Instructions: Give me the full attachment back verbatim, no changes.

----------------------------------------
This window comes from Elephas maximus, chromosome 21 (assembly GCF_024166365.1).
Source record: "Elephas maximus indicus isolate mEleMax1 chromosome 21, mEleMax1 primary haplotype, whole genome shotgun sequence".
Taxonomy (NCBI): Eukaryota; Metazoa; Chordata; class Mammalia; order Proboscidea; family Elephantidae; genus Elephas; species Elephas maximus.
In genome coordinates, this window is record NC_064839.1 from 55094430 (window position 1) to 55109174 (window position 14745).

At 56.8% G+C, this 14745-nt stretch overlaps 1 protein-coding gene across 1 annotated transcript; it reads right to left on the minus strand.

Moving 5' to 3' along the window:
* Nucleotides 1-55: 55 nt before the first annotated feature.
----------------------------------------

This window comes from Elephas maximus, chromosome 21 (assembly GCF_024166365.1).
Source record: "Elephas maximus indicus isolate mEleMax1 chromosome 21, mEleMax1 primary haplotype, whole genome shotgun sequence".
Taxonomy (NCBI): Eukaryota; Metazoa; Chordata; class Mammalia; order Proboscidea; family Elephantidae; genus Elephas; species Elephas maximus.
In genome coordinates, this window is record NC_064839.1 from 55094430 (window position 1) to 55109174 (window position 14745).

At 56.8% G+C, this 14745-nt stretch overlaps 1 protein-coding gene across 1 annotated transcript; it reads right to left on the minus strand.

Moving 5' to 3' along the window:
* Nucleotides 1-55: 55 nt before the first annotated feature.